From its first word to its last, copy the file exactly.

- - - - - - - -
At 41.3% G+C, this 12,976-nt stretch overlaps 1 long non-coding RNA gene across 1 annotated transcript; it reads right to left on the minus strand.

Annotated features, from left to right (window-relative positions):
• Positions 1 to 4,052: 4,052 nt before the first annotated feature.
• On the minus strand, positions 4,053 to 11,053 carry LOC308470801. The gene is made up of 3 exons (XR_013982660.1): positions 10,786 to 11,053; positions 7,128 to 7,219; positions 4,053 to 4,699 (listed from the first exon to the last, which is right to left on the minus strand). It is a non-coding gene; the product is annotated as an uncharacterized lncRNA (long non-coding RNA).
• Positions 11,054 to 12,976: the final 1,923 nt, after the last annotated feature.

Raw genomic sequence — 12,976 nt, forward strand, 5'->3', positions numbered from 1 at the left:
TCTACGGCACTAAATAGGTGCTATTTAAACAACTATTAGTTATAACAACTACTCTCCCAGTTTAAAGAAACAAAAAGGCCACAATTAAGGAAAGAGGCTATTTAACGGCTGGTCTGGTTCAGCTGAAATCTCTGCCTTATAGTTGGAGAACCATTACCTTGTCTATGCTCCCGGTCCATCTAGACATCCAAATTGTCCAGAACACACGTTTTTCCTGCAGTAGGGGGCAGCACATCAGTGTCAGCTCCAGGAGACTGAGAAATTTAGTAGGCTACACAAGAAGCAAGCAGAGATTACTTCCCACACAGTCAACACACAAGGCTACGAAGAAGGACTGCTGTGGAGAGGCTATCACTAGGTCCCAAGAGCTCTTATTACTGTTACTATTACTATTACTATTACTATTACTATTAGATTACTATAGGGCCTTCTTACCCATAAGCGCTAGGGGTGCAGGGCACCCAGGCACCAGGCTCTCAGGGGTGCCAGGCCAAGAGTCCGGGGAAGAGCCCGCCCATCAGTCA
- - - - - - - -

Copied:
At 41.3% G+C, this 12,976-nt stretch overlaps 1 long non-coding RNA gene across 1 annotated transcript; it reads right to left on the minus strand.

Annotated features, from left to right (window-relative positions):
• Positions 1 to 4,052: 4,052 nt before the first annotated feature.
• On the minus strand, positions 4,053 to 11,053 carry LOC308470801. The gene is made up of 3 exons (XR_013982660.1): positions 10,786 to 11,053; positions 7,128 to 7,219; positions 4,053 to 4,699 (listed from the first exon to the last, which is right to left on the minus strand). It is a non-coding gene; the product is annotated as an uncharacterized lncRNA (long non-coding RNA).
• Positions 11,054 to 12,976: the final 1,923 nt, after the last annotated feature.

Raw genomic sequence — 12,976 nt, forward strand, 5'->3', positions numbered from 1 at the left:
TCTACGGCACTAAATAGGTGCTATTTAAACAACTATTAGTTATAACAACTACTCTCCCAGTTTAAAGAAACAAAAAGGCCACAATTAAGGAAAGAGGCTATTTAACGGCTGGTCTGGTTCAGCTGAAATCTCTGCCTTATAGTTGGAGAACCATTACCTTGTCTATGCTCCCGGTCCATCTAGACATCCAAATTGTCCAGAACACACGTTTTTCCTGCAGTAGGGGGCAGCACATCAGTGTCAGCTCCAGGAGACTGAGAAATTTAGTAGGCTACACAAGAAGCAAGCAGAGATTACTTCCCACACAGTCAACACACAAGGCTACGAAGAAGGACTGCTGTGGAGAGGCTATCACTAGGTCCCAAGAGCTCTTATTACTGTTACTATTACTATTACTATTACTATTACTATTAGATTACTATAGGGCCTTCTTACCCATAAGCGCTAGGGGTGCAGGGCACCCAGGCACCAGGCTCTCAGGGGTGCCAGGCCAAGAGTCCGGGGAAGAGCCCGCCCATCAGTCA